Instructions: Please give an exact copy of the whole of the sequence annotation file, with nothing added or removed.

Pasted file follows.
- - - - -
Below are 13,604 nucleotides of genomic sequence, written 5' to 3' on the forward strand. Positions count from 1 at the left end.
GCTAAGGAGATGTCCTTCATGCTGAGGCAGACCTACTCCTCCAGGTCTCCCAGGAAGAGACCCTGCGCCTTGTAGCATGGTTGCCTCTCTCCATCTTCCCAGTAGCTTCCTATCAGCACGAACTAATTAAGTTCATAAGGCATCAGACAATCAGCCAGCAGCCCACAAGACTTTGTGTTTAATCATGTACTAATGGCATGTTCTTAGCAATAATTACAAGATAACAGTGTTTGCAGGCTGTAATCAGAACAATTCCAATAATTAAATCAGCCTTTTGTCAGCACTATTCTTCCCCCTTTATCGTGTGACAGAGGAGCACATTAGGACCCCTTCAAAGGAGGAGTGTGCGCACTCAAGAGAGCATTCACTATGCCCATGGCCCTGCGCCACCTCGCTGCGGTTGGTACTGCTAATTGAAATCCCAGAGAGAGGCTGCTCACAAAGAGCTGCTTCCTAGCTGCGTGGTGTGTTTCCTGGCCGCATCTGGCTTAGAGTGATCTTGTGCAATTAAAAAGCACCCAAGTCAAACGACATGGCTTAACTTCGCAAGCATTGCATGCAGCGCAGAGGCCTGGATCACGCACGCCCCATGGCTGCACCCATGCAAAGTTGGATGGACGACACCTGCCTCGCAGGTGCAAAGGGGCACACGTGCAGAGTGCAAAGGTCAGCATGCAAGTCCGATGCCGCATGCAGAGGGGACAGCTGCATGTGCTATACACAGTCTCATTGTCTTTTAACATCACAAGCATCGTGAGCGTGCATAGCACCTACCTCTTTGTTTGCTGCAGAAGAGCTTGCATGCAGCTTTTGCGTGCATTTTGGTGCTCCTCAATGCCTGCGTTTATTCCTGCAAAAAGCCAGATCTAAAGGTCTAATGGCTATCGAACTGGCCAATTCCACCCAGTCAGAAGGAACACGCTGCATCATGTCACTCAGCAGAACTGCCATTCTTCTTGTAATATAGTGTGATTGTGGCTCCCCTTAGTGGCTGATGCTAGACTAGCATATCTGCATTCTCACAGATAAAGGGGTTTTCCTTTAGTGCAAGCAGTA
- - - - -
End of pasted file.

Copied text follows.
Below are 13,604 nucleotides of genomic sequence, written 5' to 3' on the forward strand. Positions count from 1 at the left end.
GCTAAGGAGATGTCCTTCATGCTGAGGCAGACCTACTCCTCCAGGTCTCCCAGGAAGAGACCCTGCGCCTTGTAGCATGGTTGCCTCTCTCCATCTTCCCAGTAGCTTCCTATCAGCACGAACTAATTAAGTTCATAAGGCATCAGACAATCAGCCAGCAGCCCACAAGACTTTGTGTTTAATCATGTACTAATGGCATGTTCTTAGCAATAATTACAAGATAACAGTGTTTGCAGGCTGTAATCAGAACAATTCCAATAATTAAATCAGCCTTTTGTCAGCACTATTCTTCCCCCTTTATCGTGTGACAGAGGAGCACATTAGGACCCCTTCAAAGGAGGAGTGTGCGCACTCAAGAGAGCATTCACTATGCCCATGGCCCTGCGCCACCTCGCTGCGGTTGGTACTGCTAATTGAAATCCCAGAGAGAGGCTGCTCACAAAGAGCTGCTTCCTAGCTGCGTGGTGTGTTTCCTGGCCGCATCTGGCTTAGAGTGATCTTGTGCAATTAAAAAGCACCCAAGTCAAACGACATGGCTTAACTTCGCAAGCATTGCATGCAGCGCAGAGGCCTGGATCACGCACGCCCCATGGCTGCACCCATGCAAAGTTGGATGGACGACACCTGCCTCGCAGGTGCAAAGGGGCACACGTGCAGAGTGCAAAGGTCAGCATGCAAGTCCGATGCCGCATGCAGAGGGGACAGCTGCATGTGCTATACACAGTCTCATTGTCTTTTAACATCACAAGCATCGTGAGCGTGCATAGCACCTACCTCTTTGTTTGCTGCAGAAGAGCTTGCATGCAGCTTTTGCGTGCATTTTGGTGCTCCTCAATGCCTGCGTTTATTCCTGCAAAAAGCCAGATCTAAAGGTCTAATGGCTATCGAACTGGCCAATTCCACCCAGTCAGAAGGAACACGCTGCATCATGTCACTCAGCAGAACTGCCATTCTTCTTGTAATATAGTGTGATTGTGGCTCCCCTTAGTGGCTGATGCTAGACTAGCATATCTGCATTCTCACAGATAAAGGGGTTTTCCTTTAGTGCAAGCAGTA